On Classroom Confidence and Academic Men

This might seem like a weird flex, but, academically, I was killing it in the second grade. I always had the answers to the teachers’ questions and was reading far above my grade level. My teacher that year, Mrs. Jones, once referred to me as the “Hermione Granger” of our class because I was always raising my hand and turning in my test first. That teacher recommended that I be moved into our district’s Talented and Gifted program (not sure how much I love that term now, but the class had a more advanced curriculum and an accelerated pace of learning). I spent the next six years in an environment where all 60 students in the program were encouraged to excel: we tested two years above our grade level in mathematics and often led class. After that program ended, I moved on to the much bigger pool of my 6,400-student high school, and then onto Kenyon. But when I left that program and left middle school, I noticed a change in my female classmates. I continue to be surrounded by incredibly smart, academically-focused women, but as we’ve moved into our teenage years, and now onto adulthood, I’ve noticed much more shyness when it comes to sharing academic opinions.   

Studies have shown that women’s confidence decreases significantly during puberty. Women are taught to not be assertive when we share our opinions and that our strong stances need to come with caveats in order to be polite. Even though I have always been lucky to have supportive teachers and professors, I still catch myself starting my questions in class with “sorry” and my analyses with “this might be stupid but...”. I lack absolute confidence in my ideas (because the topics I study in college are complex and ambiguous, so it makes sense to doubt that I have the definitive right answer), but I’ve also been trained to believe that too much confidence is a negative thing and that I won’t be taken seriously if I debate too assertively. I see other women in my classes second-guess themselves too, but being careful to present opinions in a gentle and palatable way is not a concern I’ve seen a lot of male classmates share. Men are not taught to water down their opinions, far from it.  

When I pitched this article idea to my fellow writers at Her Campus Kenyon, I described it as an article about being confident in challenging “that one guy in your Philosophy class,” and immediately was met by laughter from the other writers. One of them jokingly chimed in, “Ummmmm can I play Devil’s Advocate for a second?”, and the room erupted in laughter because we all have known this guy: the guy who brags about all the books he’s read and name-drops famous academics (usually old white guys) in order to sound prolific in a classroom. Men are taught from a young age to be in charge, to be confident and assertive. In a classroom debate, this type of guy is not at all concerned with politeness and collaboration; he’s concerned with being right. This often leads to overconfident men shutting down women in academic discussions by talking over them, taking credit for their ideas, or asking barely related questions until they fold. This is almost never a personal attack on the woman in question, it’s these men needing to gas themselves up and assert their power. It’s hard to fight back against this kind of treatment because maybe the woman in question didn’t walk into class knowing dozens of quotations from writers that weren’t on the syllabus, but that doesn’t mean that it’s okay for these men to weaponize their extraneous knowledge in order to assert dominance in classroom discussions. In a classroom discussion, students should focus on using their ideas to bring something valuable to the table, not to make sure they sit at the head of it, and that advice goes for both steamrolling men and apologetic women.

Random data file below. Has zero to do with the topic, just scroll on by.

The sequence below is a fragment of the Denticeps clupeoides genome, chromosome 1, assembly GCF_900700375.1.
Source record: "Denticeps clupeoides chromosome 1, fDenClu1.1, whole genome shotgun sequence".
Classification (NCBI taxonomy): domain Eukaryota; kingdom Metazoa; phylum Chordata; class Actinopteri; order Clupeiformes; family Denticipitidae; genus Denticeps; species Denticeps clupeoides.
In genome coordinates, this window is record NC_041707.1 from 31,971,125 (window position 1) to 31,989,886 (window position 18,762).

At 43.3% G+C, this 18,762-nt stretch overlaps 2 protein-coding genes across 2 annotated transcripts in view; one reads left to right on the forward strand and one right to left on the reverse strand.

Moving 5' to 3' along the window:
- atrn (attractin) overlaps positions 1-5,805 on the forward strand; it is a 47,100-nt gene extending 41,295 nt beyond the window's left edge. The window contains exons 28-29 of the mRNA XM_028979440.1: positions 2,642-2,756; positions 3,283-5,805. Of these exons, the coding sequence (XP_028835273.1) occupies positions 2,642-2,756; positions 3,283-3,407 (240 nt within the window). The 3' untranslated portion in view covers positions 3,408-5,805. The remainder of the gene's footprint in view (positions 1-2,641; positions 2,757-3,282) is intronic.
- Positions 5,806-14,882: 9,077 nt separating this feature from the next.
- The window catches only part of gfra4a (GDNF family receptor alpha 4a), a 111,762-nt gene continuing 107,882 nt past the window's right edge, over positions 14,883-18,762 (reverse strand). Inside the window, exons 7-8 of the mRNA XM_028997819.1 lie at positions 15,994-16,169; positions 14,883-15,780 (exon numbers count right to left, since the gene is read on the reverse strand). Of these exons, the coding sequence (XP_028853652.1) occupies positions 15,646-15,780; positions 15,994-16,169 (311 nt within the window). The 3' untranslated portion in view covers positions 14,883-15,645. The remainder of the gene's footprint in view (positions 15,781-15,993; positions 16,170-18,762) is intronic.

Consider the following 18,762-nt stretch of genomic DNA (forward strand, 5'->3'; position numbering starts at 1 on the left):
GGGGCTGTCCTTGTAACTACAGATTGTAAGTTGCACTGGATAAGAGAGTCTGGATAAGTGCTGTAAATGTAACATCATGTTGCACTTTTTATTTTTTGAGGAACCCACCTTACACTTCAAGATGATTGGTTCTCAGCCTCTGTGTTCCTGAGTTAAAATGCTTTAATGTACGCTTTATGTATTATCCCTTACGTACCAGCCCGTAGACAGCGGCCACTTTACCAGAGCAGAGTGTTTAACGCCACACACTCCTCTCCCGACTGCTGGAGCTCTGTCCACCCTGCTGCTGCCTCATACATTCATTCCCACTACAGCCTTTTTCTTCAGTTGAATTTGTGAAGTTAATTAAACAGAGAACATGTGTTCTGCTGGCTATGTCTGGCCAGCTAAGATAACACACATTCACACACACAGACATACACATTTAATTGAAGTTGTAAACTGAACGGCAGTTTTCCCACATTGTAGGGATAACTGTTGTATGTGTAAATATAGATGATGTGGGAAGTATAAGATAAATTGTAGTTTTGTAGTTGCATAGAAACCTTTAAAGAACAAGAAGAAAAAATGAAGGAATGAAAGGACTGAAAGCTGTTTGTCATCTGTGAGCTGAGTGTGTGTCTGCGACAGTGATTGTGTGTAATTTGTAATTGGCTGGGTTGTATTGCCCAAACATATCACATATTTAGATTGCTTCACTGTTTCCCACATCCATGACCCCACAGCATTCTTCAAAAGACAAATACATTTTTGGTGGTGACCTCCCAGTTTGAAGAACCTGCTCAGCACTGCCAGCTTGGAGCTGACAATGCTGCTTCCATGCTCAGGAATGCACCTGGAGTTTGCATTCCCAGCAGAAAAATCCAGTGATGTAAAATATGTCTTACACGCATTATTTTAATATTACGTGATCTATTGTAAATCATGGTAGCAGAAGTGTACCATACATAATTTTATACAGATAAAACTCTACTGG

It’s incredibly frustrating to be patronized in the classroom, especially by someone whose qualifications don’t exceed ours in any way. But it’s not enough to simply complain to our friends about how this guy is being a patronizing jerk, it’s up to us to do as much as we can to make sure that we’re sharing our valuable opinions anyway. When a peer talks down to us, it may feel as though some of our power is being taken away, and one way to get it back is to work on unlearning society’s expectation of women that we should water down our ideas so as not to be “bossy” or “bitchy”. We need to be raising our hands, asking the tough questions, and letting go of the fear that no one will take us seriously if we occasionally get things wrong. If we take back the confidence that women are taught not to have in our opinions, then we can succeed academically whether or not a male classmate is condescending, because it’s time that our valuable education stops being affected by patronizing men.    

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